GBPUSD Trade Appeal Grows as Fundamentals Stretch, Technicals Hold
- GBPUSD has held its 1.3650-3450 range from the past week despite escalating fundamental pressure
- PM May didn't exactly clarify Brexit and Moody's downgraded the UK, meanwhile the Fed pushes towards another hike
- While Cable may ultimately continue higher, I am looking for a confirmed break of a head-and-shoulders neckline
COT figures showed futures speculators further cut their net short GBPUSD position through this past Tuesday - before the Fed decision and Prime Minister's speech. How does the more timely retail FX reading align to this position on the DailyFX Sentiment page?
The Sterling was a speculatively prone position heading into Friday's trading session with an aggressive move behind it, key technicals in close proximity and heavy event painting new futures. Despite the potential, the currency closed the week without resolution. Neither bulls nor bears tool control of the currency though conditions arguably grew more tense. Perhaps this does not look particularly unique in an an environment that is defined by is persistent complacency. However, we shouldn't consider these circumstances 'normal' and in turn abandon market setups based on sound analysis and strong risk-reward evaluation. The yield to be earned capitulating is anemic. The risk associated to a market that suddenly reverts to historical norms in comparison can be enormous. With GBPUSD, I'm looking to align with larger trends of fundamentals, technicals and speculative positioning; while keeping a qualifier for conviction before placing any trades.
From a broad analysis of the Cable and through an emphasis on particular themes and views; I prefer a bearish view on the pair. That is not to mean that I believe the market has to drop; but if it were to continue higher, it would grapple with conflicting themes and momentum would struggle to secure conviction. Fundamentally, the Pound has advanced between an effort to cover the aggressive Brexit discount and the recent swing back to a hawkish policy lean from the Bank of England (BoE). That said, UK Prime Minister Theresa May's speech Friday offered little support for an amicable divorce when the fourth round of negotiations begins this coming week; and the ratings agency Moody's announced after the close that it had downgraded the country's credit rating (supposedly despite May's assurances). As for the BoE's bearings, aside from a few BoE Governor Carney speeches the coming week, we have few milestones to build upon this optimism. In contrast, the Fed clearly stated its intentions to reduce its balance sheet next month and offered an even clearer outlook for a rate hike before year's end than its UK counterpart.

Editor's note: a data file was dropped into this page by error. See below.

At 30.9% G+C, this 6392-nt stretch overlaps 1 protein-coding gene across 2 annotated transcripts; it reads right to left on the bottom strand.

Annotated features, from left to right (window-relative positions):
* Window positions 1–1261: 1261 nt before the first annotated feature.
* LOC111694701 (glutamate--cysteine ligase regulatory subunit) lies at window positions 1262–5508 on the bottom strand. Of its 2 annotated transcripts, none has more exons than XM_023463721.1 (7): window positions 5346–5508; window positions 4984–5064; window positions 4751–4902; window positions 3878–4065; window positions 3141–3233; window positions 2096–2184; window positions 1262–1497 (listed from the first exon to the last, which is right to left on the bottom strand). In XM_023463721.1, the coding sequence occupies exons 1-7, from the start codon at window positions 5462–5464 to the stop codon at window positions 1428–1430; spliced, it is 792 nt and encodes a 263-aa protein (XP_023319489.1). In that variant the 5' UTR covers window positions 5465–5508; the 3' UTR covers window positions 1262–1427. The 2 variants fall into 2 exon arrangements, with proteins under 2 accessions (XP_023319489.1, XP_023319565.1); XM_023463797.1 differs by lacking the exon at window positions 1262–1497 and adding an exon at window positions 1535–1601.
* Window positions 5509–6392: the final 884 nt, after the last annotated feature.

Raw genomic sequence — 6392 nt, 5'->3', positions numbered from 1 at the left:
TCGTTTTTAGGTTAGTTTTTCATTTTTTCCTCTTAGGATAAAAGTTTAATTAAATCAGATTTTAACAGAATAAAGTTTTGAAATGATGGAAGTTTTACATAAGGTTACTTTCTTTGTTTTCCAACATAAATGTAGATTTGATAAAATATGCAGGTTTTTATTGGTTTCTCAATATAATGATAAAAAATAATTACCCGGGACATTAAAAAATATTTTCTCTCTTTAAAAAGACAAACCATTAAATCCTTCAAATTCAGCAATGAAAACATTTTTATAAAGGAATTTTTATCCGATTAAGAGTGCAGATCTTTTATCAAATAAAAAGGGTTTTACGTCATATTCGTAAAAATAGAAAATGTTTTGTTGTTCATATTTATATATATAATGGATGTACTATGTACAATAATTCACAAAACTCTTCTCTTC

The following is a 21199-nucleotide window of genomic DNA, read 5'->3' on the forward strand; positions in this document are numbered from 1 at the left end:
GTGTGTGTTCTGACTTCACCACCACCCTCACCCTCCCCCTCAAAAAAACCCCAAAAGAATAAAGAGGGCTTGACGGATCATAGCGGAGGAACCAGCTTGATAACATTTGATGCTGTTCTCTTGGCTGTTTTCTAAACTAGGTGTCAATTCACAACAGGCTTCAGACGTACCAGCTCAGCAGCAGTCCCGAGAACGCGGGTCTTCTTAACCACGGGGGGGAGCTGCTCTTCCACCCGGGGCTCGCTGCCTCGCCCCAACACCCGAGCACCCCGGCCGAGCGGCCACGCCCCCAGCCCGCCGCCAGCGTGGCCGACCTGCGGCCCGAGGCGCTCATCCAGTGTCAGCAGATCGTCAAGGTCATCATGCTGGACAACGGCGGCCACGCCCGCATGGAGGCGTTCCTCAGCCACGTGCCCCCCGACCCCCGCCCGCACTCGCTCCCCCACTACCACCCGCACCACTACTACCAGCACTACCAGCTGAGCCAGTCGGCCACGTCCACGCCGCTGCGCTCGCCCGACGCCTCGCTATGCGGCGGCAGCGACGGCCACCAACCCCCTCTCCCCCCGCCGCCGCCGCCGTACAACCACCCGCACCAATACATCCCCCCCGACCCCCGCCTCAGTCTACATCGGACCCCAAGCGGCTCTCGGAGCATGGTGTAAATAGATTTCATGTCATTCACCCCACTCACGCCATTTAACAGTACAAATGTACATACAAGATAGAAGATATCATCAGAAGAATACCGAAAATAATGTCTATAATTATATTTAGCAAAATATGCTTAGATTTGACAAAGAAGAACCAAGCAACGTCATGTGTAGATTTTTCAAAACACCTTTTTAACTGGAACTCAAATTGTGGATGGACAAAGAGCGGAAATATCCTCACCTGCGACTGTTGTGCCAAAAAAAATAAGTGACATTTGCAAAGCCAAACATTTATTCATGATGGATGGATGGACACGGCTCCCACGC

In terms of technicals and positioning, conditions are less extreme but still slanted out of favor of a steady trend. Having climbed through 2017, GBPUSD marked a critical break of a strong confluence of technical resistance around 1.3450 (midpoint of the post-Brexit range, previous years' high and low point, convergence of trendlines), yet stalled immediately after overtaking the benchmark. Now, that same resistance serves as immediate support with a familiar 'head-and-shoulders' pattern completed. Individually, a broad Pound Index puts the currency below major resistance and the DXY Dollar Index has suffered an extreme tumble that can be readily argued as an oversold position. Meanwhile, positioning figures for speculative futures traders from the COT showed a sharp reduction in the net short exposure from the previous week before the downgrade, May's speech and Fed decision. I'll look for a break below 1.3450 moving forward along with a clear theme (monetary policy skew, risk trends, Brexit skepticism, etc) that can carry a trend. See more of my evaluation and reasoning for my preference in this weekend Quick Take video.
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